Mike, Lonna Atkeson, and I wrote a report on the implementation of optical scan voting in the 2006 elections in New Mexico. The UNM press release to the report can be found here (I quote most below) and the report itself can be found here.
During the 2006 general election, researchers from the University of New Mexico, California Institute of Technology and the University of Utah studied the election. Today their studies were released as “The New Mexico Election Administration Report: The 2006 November General Election.”
This report is the product of three independent research projects that were focused on election administration in New Mexico during the 2006 election. The principal researchers in the report were UNM Political Science Professor Lonna Atkeson, Dr. R. Michael Alvarez from the California Institute of Technology and Dr. Thad Hall of the University of Utah.
The results of this study will be useful to the federal government when the U.S. Congress begins to debate moving from electronic voting and replacing those machines with optical scan paper ballots voting machines. With the passage of legislation mandating optical scan ballots in the state, New Mexico leads the nation from a predominantly electronic voting system to one that mandated optical scan paper ballots for elections.
“There is legislation in Congress pushing the country to move to a paper ballot system to provide a verifiable voting record. New Mexico has already taken that step and served as a test state in 2006 to show the effectiveness of this kind of voting technology in reaffirming confidence in the electoral process,” said Dr. Atkeson.
Prior to the 2006 election cycle, New Mexico implemented election reforms designed to create fairer, more accurate and voter-verifiable election administration. This new system was designed to provide a paper trail so future elections could be audited for greater accuracy and to enhance voter confidence in the New Mexico election system. The statewide implementation took place in the fall 2006 general election. Prior to this election at least six different voting technologies were used throughout New Mexico.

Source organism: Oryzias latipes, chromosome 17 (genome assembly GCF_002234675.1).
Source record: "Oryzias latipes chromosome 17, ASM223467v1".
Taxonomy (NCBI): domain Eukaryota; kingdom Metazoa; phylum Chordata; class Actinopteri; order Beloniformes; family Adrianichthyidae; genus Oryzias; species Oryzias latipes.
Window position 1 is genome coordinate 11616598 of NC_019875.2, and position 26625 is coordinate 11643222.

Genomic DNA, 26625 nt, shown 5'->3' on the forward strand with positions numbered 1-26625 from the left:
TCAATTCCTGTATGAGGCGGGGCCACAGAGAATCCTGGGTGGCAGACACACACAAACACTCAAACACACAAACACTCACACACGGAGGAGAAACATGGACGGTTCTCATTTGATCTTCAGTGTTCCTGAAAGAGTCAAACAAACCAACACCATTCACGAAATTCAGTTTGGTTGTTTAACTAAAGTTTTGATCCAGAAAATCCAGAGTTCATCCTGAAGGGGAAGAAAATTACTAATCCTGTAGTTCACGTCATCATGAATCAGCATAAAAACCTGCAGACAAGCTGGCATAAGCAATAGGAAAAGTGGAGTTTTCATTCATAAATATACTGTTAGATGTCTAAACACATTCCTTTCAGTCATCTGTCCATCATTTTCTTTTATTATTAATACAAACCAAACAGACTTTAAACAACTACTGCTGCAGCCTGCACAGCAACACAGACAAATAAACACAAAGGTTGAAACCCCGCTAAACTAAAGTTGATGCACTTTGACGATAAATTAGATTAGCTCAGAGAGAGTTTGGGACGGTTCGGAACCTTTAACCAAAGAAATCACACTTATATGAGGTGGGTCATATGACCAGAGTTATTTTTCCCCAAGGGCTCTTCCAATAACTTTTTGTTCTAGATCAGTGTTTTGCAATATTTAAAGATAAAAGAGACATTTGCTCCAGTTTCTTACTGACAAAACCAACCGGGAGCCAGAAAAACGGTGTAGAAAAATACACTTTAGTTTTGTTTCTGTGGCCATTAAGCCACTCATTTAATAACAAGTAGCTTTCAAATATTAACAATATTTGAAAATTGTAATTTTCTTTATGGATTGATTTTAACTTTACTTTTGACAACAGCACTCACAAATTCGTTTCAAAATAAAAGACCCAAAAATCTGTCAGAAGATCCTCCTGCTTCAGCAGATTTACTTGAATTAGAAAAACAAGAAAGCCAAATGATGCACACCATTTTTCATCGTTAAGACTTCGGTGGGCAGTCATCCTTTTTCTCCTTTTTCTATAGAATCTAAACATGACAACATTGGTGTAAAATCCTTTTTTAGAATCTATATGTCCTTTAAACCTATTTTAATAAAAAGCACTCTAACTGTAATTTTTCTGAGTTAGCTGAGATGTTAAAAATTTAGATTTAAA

“New Mexico is on the cutting edge of election administration and has executive and local leadership forging aggressively ahead with the intent of building a better, stronger, efficacious and more voter-confident voting system,” according to the report.
Part one of the study focused on Election Day observations in three (3) N.M. counties: Bernalillo, Doña Ana and Santa Fe. The study found that overall the new voting technology worked on Election Day, but better training of poll workers and judges – as well as better education of poll workers, judges and voters – should enhance the accountability and quality of the election experience.
Part two examined the attitudes and experiences of a random sample of poll workers in Bernalillo, Doña Ana and Santa Fe counties. The survey showed that poll workers need the rules governing voter identification clarified, ensure that polling places are accessible to the disabled and to improve poll worker training to better reflect Election Day realities.
Part three looked at the experiences of a random sample of registered voters in New Mexico’s First Congressional District. The report examines factors associated with the voting experience, experience with the ballot, the polling site, voter interaction with poll workers, and voter confidence.
Copies of the report are available on the UNM Vote 2006 Web site at Vote2006 UNM.